Today, I’m thinking about the internet.
I’ve been without access to the internet for a couple of days. At the time of writing this post, I’m not even sure I’ll be able to upload it, or contact anyone to let them know if I can’t.
My original article has been put on hold (because I can’t get access to the internet to do the research it requires), and instead I’m thinking about the internet.
As many of you know, I live in rural Australia, where the intense heat and humidity seem to make the wi-fi melt out of the air, leaving me unable to connect to anyone or anything outside my own house. (Yes, I know that’s not how the internet works… But I don’t have a better explanation for why I lose internet on hot, humid days.) So, while I hear/read lots of writers talking about ways to get off the internet to enable them to concentrate on writing, I often find myself with the opposite problem in the summer months.
I’m old enough to remember a time before the internet was really a thing. To remember the early days of ICQ chats and message boards and image-free webpages that took upwards of a minute to load. But I’m also young enough that I reach instinctively for my phone when I find myself wondering who that actor is, or where I’ve heard a phrase before, or who sings that song that’s stuck on infinite repeat in the back of my mind.
Without the internet, I feel somewhat lost. Not just in life (although, that too) but in writing.
I’m not just thinking about the internet. I’m thinking about the often surprising ways I use it to improve my writing.
It’s through the internet that I stay in touch with my writing friends, and my critique partners – most of whom are located on the other side of the world. Most of whom wouldn’t even be my friends or critique partners without the internet.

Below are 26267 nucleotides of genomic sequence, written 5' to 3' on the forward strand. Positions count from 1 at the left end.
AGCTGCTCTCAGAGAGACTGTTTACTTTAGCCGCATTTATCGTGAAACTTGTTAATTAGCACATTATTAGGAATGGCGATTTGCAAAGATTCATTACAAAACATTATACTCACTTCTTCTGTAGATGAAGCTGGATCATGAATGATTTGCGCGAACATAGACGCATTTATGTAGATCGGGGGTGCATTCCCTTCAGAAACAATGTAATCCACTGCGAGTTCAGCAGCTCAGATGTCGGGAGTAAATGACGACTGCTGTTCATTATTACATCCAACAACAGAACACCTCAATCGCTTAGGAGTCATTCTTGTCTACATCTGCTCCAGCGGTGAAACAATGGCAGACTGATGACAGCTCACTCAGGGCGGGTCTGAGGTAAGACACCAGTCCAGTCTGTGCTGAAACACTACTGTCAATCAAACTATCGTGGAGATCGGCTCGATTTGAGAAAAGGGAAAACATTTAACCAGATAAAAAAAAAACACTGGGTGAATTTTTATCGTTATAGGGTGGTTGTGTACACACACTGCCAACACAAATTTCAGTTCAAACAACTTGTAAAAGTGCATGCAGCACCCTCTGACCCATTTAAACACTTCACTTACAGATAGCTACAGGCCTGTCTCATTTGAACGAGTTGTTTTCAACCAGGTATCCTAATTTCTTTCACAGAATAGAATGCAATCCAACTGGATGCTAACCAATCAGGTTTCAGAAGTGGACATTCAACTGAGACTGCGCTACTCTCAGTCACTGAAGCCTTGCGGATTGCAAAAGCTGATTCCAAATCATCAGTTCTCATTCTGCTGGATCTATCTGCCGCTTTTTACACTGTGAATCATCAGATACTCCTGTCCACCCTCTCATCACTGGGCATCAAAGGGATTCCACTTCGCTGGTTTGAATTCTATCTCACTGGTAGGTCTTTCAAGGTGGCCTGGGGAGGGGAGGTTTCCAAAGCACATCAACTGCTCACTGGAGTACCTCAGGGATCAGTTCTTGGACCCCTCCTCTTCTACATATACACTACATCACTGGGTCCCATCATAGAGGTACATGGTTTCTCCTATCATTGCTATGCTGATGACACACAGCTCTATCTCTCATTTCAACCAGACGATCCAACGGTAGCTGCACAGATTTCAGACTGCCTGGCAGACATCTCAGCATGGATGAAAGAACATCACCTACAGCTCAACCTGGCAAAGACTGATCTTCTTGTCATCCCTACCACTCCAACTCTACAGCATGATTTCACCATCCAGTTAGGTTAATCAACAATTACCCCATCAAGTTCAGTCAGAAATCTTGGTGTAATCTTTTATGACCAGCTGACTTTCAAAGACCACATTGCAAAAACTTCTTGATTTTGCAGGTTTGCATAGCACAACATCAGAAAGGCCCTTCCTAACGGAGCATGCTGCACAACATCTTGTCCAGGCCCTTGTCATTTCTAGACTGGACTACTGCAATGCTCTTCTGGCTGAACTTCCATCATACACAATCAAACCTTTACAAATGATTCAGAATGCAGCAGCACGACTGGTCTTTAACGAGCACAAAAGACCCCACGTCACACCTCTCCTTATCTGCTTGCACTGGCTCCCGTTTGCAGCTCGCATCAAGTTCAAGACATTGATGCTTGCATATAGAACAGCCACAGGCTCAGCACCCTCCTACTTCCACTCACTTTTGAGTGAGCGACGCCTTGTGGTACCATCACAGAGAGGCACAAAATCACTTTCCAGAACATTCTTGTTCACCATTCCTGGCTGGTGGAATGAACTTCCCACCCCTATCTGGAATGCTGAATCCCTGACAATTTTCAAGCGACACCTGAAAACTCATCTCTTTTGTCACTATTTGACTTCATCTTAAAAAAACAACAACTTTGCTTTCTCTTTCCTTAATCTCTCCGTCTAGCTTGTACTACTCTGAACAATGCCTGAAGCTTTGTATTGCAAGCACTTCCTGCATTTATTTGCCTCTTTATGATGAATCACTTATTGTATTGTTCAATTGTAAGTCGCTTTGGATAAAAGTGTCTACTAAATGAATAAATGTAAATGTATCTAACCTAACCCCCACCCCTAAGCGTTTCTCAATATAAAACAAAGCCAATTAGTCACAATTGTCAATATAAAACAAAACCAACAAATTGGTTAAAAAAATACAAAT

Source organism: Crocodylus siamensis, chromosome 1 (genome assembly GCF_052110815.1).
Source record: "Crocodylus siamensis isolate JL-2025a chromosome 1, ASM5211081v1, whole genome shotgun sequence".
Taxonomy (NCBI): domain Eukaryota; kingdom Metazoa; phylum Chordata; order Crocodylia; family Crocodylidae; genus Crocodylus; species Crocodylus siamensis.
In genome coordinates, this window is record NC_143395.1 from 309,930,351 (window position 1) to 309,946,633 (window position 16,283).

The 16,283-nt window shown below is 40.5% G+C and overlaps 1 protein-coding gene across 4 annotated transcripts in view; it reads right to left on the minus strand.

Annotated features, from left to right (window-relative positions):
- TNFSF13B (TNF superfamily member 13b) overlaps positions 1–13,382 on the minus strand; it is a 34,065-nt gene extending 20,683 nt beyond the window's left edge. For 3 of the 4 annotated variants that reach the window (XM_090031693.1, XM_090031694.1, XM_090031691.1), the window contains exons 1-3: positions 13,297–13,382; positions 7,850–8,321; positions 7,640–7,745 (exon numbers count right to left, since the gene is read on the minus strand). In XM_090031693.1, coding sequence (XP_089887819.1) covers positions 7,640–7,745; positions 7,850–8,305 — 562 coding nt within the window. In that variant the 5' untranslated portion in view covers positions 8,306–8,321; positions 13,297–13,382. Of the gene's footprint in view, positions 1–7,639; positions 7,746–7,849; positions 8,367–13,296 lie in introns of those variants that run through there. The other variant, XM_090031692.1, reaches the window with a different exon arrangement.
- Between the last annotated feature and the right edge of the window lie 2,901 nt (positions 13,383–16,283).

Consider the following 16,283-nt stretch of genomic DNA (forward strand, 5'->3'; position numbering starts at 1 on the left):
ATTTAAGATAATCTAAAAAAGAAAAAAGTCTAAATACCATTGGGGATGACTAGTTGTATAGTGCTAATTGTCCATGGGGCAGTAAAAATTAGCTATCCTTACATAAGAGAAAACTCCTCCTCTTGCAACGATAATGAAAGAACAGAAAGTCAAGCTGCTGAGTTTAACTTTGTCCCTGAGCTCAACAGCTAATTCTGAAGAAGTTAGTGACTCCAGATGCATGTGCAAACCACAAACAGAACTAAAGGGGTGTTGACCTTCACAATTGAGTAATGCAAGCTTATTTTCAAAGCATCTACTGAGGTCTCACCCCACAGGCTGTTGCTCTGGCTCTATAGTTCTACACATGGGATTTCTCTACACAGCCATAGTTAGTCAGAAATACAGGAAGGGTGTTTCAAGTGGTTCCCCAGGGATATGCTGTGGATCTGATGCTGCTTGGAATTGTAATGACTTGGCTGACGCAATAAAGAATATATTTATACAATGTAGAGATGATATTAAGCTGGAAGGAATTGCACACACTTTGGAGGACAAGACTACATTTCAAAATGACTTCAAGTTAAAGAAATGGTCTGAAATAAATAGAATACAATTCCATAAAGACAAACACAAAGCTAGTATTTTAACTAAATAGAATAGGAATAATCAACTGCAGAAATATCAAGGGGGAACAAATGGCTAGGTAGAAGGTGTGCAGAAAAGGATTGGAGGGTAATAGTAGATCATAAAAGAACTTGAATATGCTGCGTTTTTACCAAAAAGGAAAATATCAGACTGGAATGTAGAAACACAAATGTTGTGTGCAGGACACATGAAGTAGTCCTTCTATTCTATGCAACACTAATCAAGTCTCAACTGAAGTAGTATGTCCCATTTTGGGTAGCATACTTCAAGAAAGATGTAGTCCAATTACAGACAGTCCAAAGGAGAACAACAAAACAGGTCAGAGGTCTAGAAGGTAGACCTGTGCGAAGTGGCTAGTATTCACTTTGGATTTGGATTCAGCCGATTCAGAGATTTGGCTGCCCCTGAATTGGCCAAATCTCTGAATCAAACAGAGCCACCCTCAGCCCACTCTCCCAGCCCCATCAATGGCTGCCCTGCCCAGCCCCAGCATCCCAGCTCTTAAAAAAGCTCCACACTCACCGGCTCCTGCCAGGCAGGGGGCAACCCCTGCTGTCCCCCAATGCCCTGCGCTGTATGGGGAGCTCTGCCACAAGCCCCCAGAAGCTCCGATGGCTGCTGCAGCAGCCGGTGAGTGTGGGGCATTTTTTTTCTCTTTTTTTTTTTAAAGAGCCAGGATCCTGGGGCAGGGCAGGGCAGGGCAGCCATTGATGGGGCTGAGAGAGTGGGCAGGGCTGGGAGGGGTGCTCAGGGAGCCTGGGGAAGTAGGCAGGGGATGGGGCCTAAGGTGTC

I can fact-check without leaving the comfort of my chair, and look up historical facts with ease. I can check (for the seven thousandth time) whether my sentence requires the word ‘lay’ or ‘lie’. I can look at satellite images of the city where my story is set, and talk – often in real time – to people who live there.
My search history is littered with bizarre questions and topics – often things I wouldn’t be comfortable asking a real person.
- How do you poison bats?
- What would the body of a poisoned bat look like?
- Is there another name for a plunger?
- Do Americans use the term ‘lounge room’?
- How tall is a stone wall? (No, really… )
Without the internet, I obviously wouldn’t have discovered this amazing community, and I wouldn’t have the pleasure of writing for Writer Unboxed each month. I wouldn’t have had the opportunity to travel to the other side of the world to attend the Unconference (twice) and transform so many names-on-the-screen into dear friends and colleagues.
There’s a certain romance to the idea of retreating into a cabin in the woods with nothing but a typewriter and a head full of ideas (and food, obviously), but for all its promises of productivity, I’d miss the internet.
I do miss the internet.
Yes, the internet can be procrastination heaven; the non-stop news cycle is mentally exhausting; too much social media can be soul-destroying; and there are only so many cat videos you can watch before you realise that your time would have been better spent actually putting words on the page.
Nonetheless, my writing life would be so much poorer without it.
What about you?
Do you have a love/hate relationship with the internet? What surprising ways do you use the internet to make your writing better?
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